Lawrence and Lana held the kids’ attention quite well. Lawrence did a presentation on HIV and AIDS prevention. The rate of HIV and AIDS has been on the decline from the research I found before the trip. The research suggested that it is because of programs like this that are in the schools. Still it is a huge problem in the region and Philip has mentioned that we will see more of it in coming days.

Afterward, Joshua and I were invited up to introduce ourselves. Joshua has a way with the kids, you can tell where his heart is.

Madam Beth and Joshua then gave out sunglasses and Lana gave them candy. Of course all of these things are wrapped in plastic and, in case you haven’t noticed it, Uganda has a significant problem with pollution. There is little regard for the environment and with such a large population there is garbage everywhere. IMG_2333-EditThe first thing Joshua told them prior to handing out the gifts was that they could not just drop the wrappers on the ground, they had to find a trashcan and throw away the garbage. I don’t know if it was a lesson learned, but it is one that needs to be taught.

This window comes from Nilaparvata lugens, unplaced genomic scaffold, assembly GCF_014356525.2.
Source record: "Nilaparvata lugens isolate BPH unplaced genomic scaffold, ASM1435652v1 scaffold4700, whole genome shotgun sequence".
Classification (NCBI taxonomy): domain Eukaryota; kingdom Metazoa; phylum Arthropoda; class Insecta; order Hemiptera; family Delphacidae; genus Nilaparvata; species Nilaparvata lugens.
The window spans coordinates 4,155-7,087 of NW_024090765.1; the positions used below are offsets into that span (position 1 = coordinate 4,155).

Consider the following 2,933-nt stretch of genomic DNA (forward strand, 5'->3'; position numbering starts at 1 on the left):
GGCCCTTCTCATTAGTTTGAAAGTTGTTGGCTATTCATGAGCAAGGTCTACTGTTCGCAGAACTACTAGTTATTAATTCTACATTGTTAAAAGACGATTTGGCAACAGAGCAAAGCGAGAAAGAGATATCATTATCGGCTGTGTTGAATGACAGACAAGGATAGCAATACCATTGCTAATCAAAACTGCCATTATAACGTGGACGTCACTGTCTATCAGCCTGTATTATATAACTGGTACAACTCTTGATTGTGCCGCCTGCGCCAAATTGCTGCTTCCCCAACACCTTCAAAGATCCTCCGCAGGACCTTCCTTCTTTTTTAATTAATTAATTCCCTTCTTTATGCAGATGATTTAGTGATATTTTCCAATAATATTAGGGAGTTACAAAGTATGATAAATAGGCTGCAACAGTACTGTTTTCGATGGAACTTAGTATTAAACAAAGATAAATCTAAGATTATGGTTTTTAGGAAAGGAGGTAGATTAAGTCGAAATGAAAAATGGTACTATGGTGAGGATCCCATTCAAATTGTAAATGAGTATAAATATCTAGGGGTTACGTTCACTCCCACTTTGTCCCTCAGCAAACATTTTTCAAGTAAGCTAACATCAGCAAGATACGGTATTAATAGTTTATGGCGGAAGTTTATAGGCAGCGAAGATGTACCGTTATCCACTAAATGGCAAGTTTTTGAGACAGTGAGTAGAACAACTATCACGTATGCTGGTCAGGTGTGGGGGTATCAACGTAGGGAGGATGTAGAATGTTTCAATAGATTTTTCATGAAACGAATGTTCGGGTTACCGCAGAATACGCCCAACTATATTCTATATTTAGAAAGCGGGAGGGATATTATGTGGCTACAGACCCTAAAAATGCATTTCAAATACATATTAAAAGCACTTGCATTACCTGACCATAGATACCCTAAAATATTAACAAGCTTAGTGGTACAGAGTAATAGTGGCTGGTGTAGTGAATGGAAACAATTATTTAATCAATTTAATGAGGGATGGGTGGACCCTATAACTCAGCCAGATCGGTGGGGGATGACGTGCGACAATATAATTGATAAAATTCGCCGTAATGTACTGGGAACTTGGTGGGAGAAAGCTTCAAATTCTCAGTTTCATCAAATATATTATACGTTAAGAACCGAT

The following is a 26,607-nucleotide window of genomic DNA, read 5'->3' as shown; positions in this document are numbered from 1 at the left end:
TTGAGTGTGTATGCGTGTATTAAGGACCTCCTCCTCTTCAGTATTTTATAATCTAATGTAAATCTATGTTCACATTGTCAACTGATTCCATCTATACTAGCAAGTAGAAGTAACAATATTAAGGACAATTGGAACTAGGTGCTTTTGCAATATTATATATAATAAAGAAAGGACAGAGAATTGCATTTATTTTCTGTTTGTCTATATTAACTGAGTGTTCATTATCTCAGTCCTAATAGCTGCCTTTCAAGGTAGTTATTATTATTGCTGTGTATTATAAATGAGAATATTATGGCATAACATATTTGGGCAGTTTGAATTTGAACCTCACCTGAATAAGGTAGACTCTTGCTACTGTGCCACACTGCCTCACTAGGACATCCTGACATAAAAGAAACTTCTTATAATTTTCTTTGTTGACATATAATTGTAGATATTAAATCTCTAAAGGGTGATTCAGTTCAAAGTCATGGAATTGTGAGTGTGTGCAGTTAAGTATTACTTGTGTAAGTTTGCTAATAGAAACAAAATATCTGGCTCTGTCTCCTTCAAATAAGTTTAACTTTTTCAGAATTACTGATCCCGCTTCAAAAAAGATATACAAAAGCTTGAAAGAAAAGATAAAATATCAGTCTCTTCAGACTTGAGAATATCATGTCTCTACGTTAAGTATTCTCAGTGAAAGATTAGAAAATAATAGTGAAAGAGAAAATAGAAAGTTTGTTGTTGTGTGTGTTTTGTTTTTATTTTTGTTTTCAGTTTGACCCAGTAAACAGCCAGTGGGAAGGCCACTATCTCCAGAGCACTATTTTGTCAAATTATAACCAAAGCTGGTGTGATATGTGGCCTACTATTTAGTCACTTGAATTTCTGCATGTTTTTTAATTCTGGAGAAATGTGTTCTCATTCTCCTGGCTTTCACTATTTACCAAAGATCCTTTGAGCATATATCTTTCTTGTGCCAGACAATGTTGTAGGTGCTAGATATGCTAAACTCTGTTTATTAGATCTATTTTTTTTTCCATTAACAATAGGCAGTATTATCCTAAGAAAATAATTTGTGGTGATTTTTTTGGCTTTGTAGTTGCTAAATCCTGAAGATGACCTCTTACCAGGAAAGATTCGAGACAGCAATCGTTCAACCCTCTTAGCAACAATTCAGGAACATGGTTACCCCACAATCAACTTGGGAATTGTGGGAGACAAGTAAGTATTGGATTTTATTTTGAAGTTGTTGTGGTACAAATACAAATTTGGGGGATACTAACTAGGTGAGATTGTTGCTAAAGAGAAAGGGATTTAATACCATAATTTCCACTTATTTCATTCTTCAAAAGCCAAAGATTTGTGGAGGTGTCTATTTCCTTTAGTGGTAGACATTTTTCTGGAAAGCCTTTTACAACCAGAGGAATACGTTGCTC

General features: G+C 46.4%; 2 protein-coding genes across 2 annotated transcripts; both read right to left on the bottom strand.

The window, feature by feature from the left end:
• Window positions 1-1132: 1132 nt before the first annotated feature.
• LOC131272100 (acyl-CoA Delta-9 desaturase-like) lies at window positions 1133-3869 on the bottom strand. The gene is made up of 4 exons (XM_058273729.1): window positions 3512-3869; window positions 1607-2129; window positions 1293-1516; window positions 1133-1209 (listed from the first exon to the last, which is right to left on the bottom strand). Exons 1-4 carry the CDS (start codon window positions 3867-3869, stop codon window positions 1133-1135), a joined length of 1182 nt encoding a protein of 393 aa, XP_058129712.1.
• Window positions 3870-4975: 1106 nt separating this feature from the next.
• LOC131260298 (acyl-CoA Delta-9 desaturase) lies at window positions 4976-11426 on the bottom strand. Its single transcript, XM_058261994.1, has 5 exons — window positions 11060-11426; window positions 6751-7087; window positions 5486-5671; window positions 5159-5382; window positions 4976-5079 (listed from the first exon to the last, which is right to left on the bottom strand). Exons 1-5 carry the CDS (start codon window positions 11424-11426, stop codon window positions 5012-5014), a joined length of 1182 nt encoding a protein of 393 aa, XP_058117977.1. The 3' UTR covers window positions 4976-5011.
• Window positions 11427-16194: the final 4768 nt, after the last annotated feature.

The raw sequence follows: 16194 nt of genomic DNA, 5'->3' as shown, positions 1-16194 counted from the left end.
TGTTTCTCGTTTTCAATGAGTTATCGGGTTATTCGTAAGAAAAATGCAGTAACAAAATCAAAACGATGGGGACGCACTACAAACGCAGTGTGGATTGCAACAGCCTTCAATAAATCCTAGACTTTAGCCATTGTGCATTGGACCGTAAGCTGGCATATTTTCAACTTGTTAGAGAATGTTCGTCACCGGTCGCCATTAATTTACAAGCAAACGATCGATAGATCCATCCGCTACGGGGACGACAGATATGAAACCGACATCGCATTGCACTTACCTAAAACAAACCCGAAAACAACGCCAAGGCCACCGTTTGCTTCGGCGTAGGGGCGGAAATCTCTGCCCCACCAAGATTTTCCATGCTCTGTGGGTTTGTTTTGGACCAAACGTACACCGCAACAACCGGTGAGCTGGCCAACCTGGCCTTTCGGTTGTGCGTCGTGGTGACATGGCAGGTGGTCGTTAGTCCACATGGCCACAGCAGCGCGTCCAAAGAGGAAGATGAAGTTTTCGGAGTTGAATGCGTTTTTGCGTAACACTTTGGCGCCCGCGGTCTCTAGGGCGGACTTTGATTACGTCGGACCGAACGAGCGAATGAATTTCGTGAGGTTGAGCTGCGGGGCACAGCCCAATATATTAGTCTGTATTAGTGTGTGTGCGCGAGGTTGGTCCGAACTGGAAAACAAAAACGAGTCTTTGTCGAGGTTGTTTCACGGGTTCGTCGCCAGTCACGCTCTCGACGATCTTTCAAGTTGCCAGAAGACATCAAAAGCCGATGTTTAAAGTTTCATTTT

When Philip came to pick us up, David and Mary Jo were in the van with him. Prognosis was dehydration. Still the group decided not to go back out during the afternoon, giving everyone a chance to rest up a bit.

In spite of the health issues, today was a good day and ended well. Joshua and I had dinner together since David and Mary Jo weren’t feeling up to it. It really gave us a chance to connect and talk. Joshua is a great guy, with a big heart. He asks questions and prods you to think and at the end of the day I think he knows more about me than many people I’ve known for years.

 

Hope in Soweto

This afternoon we went to a small school in the Soweto of Jinja. This is one of the two largest slum regions of the city. Help Primary School was started by a man whose name I forget. The meaning of his name will stick forever.